Aggie Guerard Rodgers

Gene Hackman, The Conversation

The Color Purple


Aggie Rodgers

Costume Designer

By Diana Eden, March 2013

Costume Designer Aggie Guerard Rodgers, not quite retired, is still happily living in the Mission district of San Francisco with her husband Peter Laxton, in the same house they have been in since before the birth of her eldest son James, now 32 and working as a DP with Local 600 in Los Angeles.

She is still an active member of the Guild, and she “doesn’t feel retired at all”. Work finds her through the many people she knows and her network of connections through a life and career in the area. However, she won’t commute to Los Angeles as she used to, or go on location, and she avoids films with those night shoots!

Rodgers has about 50 features to her credit, but says she was was lucky with the way she started. Having graduated from Cal State Long Beach in 1970 with a Master’s degree in theatre costume design, Rodgers had no experience in film costuming when she was hired as the costume designer for George Lucas’ groundbreaking film, “American Gaffiti.” During her interview, it was discovered that she graduated high school the same year as director George Lucas, and only 20 miles away from where Lucas himself graduated. Due to her experience growing up in Fresno, Calif., her understanding of the script and the vision Lucas had for the film, she got the job. It was produced by Francis Ford Coppola, who hired her again the following year for “The Conversation,” which he says is his favorite film. Of Coppola, Rodgers says “He saw me exactly for who I was and for what I was capable of. He knew at the time I was not capable of designing The Godfather. It was not my scene. I am more interested in unusual urban stories.” I did not even know how to break down a script – the script woman had to teach me!” She admits that she found her way through the shoot and is full of admiration for her director and star. “I tell you working on “The Conversation” changed my life. Because of it, I got to do ‘One Flew Over the Cuckoos Nest.’”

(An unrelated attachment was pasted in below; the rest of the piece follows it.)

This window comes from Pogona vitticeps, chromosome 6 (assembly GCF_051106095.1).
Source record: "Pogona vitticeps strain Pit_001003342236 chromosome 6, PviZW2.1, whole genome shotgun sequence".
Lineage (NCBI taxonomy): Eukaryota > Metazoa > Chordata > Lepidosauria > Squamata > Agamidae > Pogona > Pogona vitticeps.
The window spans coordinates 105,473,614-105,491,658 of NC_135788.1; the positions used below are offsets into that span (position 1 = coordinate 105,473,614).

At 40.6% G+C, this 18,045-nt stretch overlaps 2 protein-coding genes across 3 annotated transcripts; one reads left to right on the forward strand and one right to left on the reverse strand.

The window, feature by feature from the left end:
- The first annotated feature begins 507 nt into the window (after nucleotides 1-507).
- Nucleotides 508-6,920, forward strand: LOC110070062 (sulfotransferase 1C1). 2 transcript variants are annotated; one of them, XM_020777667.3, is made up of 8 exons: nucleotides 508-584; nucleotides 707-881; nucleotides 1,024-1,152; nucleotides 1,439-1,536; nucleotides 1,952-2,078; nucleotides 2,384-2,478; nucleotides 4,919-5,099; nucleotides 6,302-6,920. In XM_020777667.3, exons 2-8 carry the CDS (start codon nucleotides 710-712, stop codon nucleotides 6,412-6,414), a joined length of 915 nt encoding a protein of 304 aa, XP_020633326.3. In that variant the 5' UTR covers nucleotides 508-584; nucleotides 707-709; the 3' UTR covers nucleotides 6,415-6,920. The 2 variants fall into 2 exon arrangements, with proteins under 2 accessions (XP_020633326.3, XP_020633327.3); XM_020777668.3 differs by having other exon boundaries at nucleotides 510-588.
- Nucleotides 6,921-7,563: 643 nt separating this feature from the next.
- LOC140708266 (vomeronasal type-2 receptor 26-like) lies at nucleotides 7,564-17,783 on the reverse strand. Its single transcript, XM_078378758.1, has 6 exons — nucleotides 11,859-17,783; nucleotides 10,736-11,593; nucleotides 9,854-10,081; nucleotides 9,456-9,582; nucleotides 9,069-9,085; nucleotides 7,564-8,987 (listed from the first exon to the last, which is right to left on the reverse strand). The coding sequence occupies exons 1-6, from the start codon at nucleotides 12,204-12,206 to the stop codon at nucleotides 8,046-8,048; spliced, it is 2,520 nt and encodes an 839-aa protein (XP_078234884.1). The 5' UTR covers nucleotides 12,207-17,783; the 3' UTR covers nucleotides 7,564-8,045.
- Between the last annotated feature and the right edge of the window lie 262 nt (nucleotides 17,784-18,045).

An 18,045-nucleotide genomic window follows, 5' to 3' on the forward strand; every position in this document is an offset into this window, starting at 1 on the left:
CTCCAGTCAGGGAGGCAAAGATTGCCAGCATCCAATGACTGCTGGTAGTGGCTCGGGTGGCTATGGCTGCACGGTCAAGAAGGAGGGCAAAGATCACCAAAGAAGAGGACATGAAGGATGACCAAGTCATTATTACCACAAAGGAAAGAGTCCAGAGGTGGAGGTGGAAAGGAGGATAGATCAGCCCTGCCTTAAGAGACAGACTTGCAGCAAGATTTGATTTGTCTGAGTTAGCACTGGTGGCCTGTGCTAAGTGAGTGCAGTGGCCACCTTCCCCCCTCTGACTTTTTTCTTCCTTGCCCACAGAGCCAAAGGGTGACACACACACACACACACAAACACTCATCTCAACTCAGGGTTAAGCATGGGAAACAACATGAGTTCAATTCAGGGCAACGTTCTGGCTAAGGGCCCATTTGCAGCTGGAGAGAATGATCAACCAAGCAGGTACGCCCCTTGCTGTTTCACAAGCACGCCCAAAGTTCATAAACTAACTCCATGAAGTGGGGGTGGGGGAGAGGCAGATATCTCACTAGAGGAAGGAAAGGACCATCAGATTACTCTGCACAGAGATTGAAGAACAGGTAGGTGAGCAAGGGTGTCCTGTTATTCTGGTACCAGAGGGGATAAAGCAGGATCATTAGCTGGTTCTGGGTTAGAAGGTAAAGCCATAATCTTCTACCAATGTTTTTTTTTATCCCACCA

In the early 1980s she designed for “Return of the Jedi,” also for Lucas, one of her first big budget films, but says that it was filmed locally, and many of the costumes were already established from previous films.